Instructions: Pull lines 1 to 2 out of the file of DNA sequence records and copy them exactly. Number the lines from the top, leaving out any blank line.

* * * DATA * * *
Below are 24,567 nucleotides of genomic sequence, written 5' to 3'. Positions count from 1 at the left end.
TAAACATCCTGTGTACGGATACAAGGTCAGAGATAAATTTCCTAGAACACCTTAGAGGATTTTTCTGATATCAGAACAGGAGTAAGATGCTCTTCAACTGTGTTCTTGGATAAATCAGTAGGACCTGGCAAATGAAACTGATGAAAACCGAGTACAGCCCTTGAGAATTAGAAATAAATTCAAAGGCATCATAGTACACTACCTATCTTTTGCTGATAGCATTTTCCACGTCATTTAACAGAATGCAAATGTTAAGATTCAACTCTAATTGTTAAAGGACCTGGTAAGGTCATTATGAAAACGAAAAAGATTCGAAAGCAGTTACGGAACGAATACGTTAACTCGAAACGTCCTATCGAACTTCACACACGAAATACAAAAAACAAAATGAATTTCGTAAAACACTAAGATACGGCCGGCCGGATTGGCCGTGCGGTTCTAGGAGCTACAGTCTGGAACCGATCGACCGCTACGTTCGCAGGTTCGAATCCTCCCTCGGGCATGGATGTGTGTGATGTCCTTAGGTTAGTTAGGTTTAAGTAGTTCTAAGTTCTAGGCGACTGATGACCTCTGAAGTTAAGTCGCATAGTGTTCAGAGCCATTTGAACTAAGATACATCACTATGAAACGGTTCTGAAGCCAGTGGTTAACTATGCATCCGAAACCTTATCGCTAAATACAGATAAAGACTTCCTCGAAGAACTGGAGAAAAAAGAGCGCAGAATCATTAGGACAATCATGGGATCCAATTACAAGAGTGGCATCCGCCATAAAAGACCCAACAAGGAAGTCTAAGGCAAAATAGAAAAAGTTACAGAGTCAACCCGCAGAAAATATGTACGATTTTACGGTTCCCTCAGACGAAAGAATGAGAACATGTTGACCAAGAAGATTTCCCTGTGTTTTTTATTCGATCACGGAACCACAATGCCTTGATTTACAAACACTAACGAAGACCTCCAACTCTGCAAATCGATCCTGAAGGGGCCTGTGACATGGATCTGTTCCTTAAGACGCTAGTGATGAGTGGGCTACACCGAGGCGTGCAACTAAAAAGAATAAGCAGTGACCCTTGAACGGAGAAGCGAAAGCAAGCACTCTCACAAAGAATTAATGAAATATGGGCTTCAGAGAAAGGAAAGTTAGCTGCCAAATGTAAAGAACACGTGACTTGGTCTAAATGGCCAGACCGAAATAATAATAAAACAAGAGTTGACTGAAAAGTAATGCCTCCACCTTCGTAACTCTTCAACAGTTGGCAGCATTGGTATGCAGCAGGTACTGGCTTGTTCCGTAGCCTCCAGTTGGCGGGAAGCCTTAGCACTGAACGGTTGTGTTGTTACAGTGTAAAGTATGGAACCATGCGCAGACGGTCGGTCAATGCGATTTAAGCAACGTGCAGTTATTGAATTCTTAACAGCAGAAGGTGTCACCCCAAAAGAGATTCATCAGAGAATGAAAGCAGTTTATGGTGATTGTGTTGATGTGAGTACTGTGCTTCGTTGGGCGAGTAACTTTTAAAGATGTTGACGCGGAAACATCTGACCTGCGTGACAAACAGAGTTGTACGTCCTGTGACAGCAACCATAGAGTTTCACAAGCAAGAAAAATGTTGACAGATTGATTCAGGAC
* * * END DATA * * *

Below are 24,567 nucleotides of genomic sequence, written 5' to 3'. Positions count from 1 at the left end.
TAAACATCCTGTGTACGGATACAAGGTCAGAGATAAATTTCCTAGAACACCTTAGAGGATTTTTCTGATATCAGAACAGGAGTAAGATGCTCTTCAACTGTGTTCTTGGATAAATCAGTAGGACCTGGCAAATGAAACTGATGAAAACCGAGTACAGCCCTTGAGAATTAGAAATAAATTCAAAGGCATCATAGTACACTACCTATCTTTTGCTGATAGCATTTTCCACGTCATTTAACAGAATGCAAATGTTAAGATTCAACTCTAATTGTTAAAGGACCTGGTAAGGTCATTATGAAAACGAAAAAGATTCGAAAGCAGTTACGGAACGAATACGTTAACTCGAAACGTCCTATCGAACTTCACACACGAAATACAAAAAACAAAATGAATTTCGTAAAACACTAAGATACGGCCGGCCGGATTGGCCGTGCGGTTCTAGGAGCTACAGTCTGGAACCGATCGACCGCTACGTTCGCAGGTTCGAATCCTCCCTCGGGCATGGATGTGTGTGATGTCCTTAGGTTAGTTAGGTTTAAGTAGTTCTAAGTTCTAGGCGACTGATGACCTCTGAAGTTAAGTCGCATAGTGTTCAGAGCCATTTGAACTAAGATACATCACTATGAAACGGTTCTGAAGCCAGTGGTTAACTATGCATCCGAAACCTTATCGCTAAATACAGATAAAGACTTCCTCGAAGAACTGGAGAAAAAAGAGCGCAGAATCATTAGGACAATCATGGGATCCAATTACAAGAGTGGCATCCGCCATAAAAGACCCAACAAGGAAGTCTAAGGCAAAATAGAAAAAGTTACAGAGTCAACCCGCAGAAAATATGTACGATTTTACGGTTCCCTCAGACGAAAGAATGAGAACATGTTGACCAAGAAGATTTCCCTGTGTTTTTTATTCGATCACGGAACCACAATGCCTTGATTTACAAACACTAACGAAGACCTCCAACTCTGCAAATCGATCCTGAAGGGGCCTGTGACATGGATCTGTTCCTTAAGACGCTAGTGATGAGTGGGCTACACCGAGGCGTGCAACTAAAAAGAATAAGCAGTGACCCTTGAACGGAGAAGCGAAAGCAAGCACTCTCACAAAGAATTAATGAAATATGGGCTTCAGAGAAAGGAAAGTTAGCTGCCAAATGTAAAGAACACGTGACTTGGTCTAAATGGCCAGACCGAAATAATAATAAAACAAGAGTTGACTGAAAAGTAATGCCTCCACCTTCGTAACTCTTCAACAGTTGGCAGCATTGGTATGCAGCAGGTACTGGCTTGTTCCGTAGCCTCCAGTTGGCGGGAAGCCTTAGCACTGAACGGTTGTGTTGTTACAGTGTAAAGTATGGAACCATGCGCAGACGGTCGGTCAATGCGATTTAAGCAACGTGCAGTTATTGAATTCTTAACAGCAGAAGGTGTCACCCCAAAAGAGATTCATCAGAGAATGAAAGCAGTTTATGGTGATTGTGTTGATGTGAGTACTGTGCTTCGTTGGGCGAGTAACTTTTAAAGATGTTGACGCGGAAACATCTGACCTGCGTGACAAACAGAGTTGTACGTCCTGTGACAGCAACCATAGAGTTTCACAAGCAAGAAAAATGTTGACAGATTGATTCAGGAC